I guess my sudden interest in discussing music here is due to timing. I was flicking through my notes on Hiskett's (1960) translation of Usman dan Fodio's Kitab al-Farq just the other day. At the time I took these notes (first year of the PhD) I was searching for clues about the Sheikh's and other historical positions vis-à-vis the visual arts and had come to notice that there was a much greater concern with all kinds of music and their place in a Muslim society in his writings. There's a sentence there in the Kitab al-Farq that criticises the dynasties that ruled the Hausa states prior to the jihad because
'… One of the ways of their government is their being occupied with doing vain things (continuously) by night and by day, without legal purpose, such as beating drums, and lutes, and kettledrums.'
(transl. Hiskett 1960: 569)
Veit Erlmann, a professor of ethnomusicology at the University of Texas, has written on the effects of Usman dan Fodio's jihad on musical practices in northern Nigeria (because the book's out of print Erlmann has kindly made it available for download on his website here). He argued that
'Time and time again, it becomes clear in the sources, that music-making and musical instruments as such were not the target of the reform, but rather the social behaviour to which they gave rise.'
(Erlmann 1986: 16)
Thus, he condemned the use of particular instruments because they were associated with practices of the (non-Islamic) possession cult of bori (Erlmann 1986: 15). Music and dance were condemned on occasion on which the sexes mixed because the reformer believed that they 'enhanced or occasioned undesirable sexual behaviour' (Erlmann 1986: 16).
I haven't actually read in detail any of the by-laws that were published by the various states in the course of the re-introduction of Shari'a penal code in the early 2000s. However, I have flicked through Philip Ostien's sourcebook on Shari'a Implementation in Northern Nigeria (downloadable pdf) and a by-law published by the Fika Local Government, Yobe State, in 2002 expresses a similar concern. The relevant section reads
'(1) It shall be an offence for a person or group of persons to encourage or engage in ajo, koroso and other forms of public entertainment in which men and women intermingle in an indecent and un-Islamic manner be it in the form of dancing, drumming, singing, music, beauty contest, fashion parade and the like.'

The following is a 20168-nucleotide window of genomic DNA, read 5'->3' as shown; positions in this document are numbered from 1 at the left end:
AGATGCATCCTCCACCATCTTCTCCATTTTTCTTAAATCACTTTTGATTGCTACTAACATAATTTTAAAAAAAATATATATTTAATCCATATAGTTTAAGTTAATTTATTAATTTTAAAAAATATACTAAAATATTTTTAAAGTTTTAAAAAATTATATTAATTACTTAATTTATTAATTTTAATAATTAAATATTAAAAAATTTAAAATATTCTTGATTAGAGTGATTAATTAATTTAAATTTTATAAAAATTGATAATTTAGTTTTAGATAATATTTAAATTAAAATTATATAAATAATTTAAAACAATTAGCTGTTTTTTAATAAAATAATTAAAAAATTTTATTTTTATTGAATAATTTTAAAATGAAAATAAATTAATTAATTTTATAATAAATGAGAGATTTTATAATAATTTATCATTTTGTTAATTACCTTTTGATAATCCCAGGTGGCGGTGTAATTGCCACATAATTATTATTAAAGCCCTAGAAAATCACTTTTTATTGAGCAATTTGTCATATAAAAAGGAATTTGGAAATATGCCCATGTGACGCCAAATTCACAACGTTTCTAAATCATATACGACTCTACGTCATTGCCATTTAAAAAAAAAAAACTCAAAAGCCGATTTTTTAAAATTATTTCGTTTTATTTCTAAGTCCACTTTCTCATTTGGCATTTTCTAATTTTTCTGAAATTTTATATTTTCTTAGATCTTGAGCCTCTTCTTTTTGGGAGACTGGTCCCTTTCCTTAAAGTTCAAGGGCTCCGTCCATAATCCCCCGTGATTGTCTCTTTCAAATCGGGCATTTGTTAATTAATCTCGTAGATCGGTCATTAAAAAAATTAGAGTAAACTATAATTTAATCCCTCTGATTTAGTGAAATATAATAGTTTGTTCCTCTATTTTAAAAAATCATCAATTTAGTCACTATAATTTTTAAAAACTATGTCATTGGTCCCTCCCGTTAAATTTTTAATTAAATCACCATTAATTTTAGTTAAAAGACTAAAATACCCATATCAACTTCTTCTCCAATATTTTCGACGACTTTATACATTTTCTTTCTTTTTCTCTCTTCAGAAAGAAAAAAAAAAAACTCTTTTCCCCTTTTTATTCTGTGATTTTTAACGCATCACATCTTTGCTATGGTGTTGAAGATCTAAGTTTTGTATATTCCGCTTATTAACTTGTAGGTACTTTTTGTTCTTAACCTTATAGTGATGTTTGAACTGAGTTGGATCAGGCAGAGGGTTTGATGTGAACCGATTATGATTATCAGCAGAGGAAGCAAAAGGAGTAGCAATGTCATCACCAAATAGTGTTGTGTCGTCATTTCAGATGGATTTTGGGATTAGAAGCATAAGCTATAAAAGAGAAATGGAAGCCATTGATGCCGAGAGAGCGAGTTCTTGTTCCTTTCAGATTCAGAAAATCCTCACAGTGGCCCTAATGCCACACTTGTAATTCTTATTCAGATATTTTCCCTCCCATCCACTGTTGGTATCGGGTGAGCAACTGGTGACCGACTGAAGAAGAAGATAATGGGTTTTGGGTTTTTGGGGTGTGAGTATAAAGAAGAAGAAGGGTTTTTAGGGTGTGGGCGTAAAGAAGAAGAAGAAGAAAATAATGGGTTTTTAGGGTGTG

(Ostien 2007: Vol. 3, 231)
The other by-law that Ostien (Ostien 2007: Vol. 3, 229-30) quoted was published by Gumi Local Government, Zamfara State, in 2000. The relevant section reads
'All types of musical concerts during naming and wedding festivities as set out in the schedule are hereby prohibited throughout the Local Government.
[…]
“Musical concerts” means, drumming, praise singing and dancing in whatever form and howsoever called.'
Now you probably wonder why I am telling you all this. I honestly can't tell you that I have one or the other point that I want to make here, not yet anyway. As I wrote above, I found myself rather fascinated by the 'raid' (if that's the right word) of the Hisba in Sokoto State of that wedding and the concern with music as a purportedly un-Islamic vice that it betrays. This is just one of these moments that I stumble upon something that catches my attention and - even though I cannot (yet) quite tell why – I have found in the past that I will often come back to that piece of information or that idea because it fits into an argument I am trying to make somewhere else. So, here I go and drop that piece of information with you including the bits and pieces that occurred to me right away. Make of that what you want. I probably will do the same with it in the future. In Allah ya yarda.
P.S. Somebody must have written or currently be writing a thesis in ethnomusicology or a related subject that looks at the treatment of music in the Shari'a debates of the early 2000s, no? I'd love to read that.